The effect of surfactants on Pd(II)-QADMAA chromogenic system was studied. In the presence of cationic surfactants or nonionic surfactants medium, the absorption of the chromogenic system increases markedly. Experiments show that CTMAB is the best additive. The use 1~ 4 mL of 1.0 % CTMAB solution give a constant and maximum absorbance. Accordingly, the use of 2 mL was recommended.
3.4 Effect of QADMAA concentration
For up to 15 m g of Pd(II), the use of about 3.5~ 5 mL of 5×10-4 mol/L of QADMAA solution has been found to be sufficient for a complete reaction. Accordingly, 4 ml of QADMAA solution was added in all further measurement.
3.5 Stability of the chromogenic system
After mixing the components, the absorbance reaches its maximum within 8 min at room temperature and remains stable for 6 h in aqueous solution. The chelates are stable at least 20 h.
3.6 Calibration Curve and Sensitivity
The calibration curve show that Beer’s law is obeyed in the concentration range of 0.01~ 0.6 m g Pd(II) per ml, The linear regression equation obtained was: A = 1.294 C (m g/mL) + 0.0158, (r=0.9996). The molar absorptivity was calculated to be 1.35× at 600 nm. The relative standard deviation at a concentration level of 0.2 m g Pd(II) per mL (11 repeat determination) was 1.02 %.
3.7 The method precision and recovery
The intra-day precision and inter-day precision were calculated from data obtained during a 7-day validation. The precision of the assay was determined by repeatability (intraday) and intermediate precision (inter-day). To assess intraday variation (repeatability), calibration curve was prepared seven times on the same day. Intermediate precision was assessed by comparing the assays on different days (7 days, n = 7 at each concentration). The results showed that the relative standard derivation of overall intra-day variations were less than 2.5%, and the relative standard derivation of inter-day variations were less than 2.8%. This method is high precision.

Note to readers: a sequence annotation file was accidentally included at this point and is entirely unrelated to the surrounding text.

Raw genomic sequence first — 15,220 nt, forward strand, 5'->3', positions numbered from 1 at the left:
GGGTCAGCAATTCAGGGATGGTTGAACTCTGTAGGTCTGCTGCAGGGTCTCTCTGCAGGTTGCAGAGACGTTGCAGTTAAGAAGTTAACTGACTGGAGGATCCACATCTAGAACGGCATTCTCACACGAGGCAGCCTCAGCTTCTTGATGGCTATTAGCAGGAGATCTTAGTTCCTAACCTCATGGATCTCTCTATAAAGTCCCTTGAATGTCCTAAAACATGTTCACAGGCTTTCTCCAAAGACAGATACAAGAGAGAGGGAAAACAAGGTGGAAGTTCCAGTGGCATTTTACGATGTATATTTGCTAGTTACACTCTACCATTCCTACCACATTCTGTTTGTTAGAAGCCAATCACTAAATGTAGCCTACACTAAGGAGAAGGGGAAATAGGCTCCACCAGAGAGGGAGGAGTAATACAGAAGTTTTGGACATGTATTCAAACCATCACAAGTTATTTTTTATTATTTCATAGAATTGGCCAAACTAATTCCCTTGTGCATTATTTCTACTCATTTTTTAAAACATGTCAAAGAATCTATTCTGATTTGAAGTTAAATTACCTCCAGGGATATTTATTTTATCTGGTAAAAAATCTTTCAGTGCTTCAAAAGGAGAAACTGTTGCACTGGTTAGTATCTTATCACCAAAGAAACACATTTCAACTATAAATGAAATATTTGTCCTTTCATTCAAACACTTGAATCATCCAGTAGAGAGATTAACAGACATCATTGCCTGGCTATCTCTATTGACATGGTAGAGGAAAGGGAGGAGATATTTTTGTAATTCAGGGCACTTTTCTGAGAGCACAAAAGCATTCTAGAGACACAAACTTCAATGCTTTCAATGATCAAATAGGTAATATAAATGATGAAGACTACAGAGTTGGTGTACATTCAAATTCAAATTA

The recovery test of the proposed method was prepared by adding a known amount of standard at three different levels (1.0 m g/mL, 2.0 m g/mL, 5.0 m g/mL) to the pre-analysed sample. The results shown that the recoveries (n=7) were ranged from 94% – 105%. This method is high recovery.
3.8 Composition of the complex
The composition of the complex was determined by molar ratio method (Figure 2) and continuous variation (Figure 3). Both showed that the molar ratio of Pd(II) to QADMAA is 1:2.

Fig.2 Composition of QADMAA-Pd(II) complex by molar ratio method

Fig. 3 Composition of QADMAA-Pd(II) complex by continuous variation method

3.9 Interference
The selectivity of the proposed method was investigated by the determination 5 m g/25ml of Pd(II) in the presence of various ions within a relative error of ± 5% are given in Table-1. The results showed that most foreign ions do not interfere with the determination. This method is high selectivity.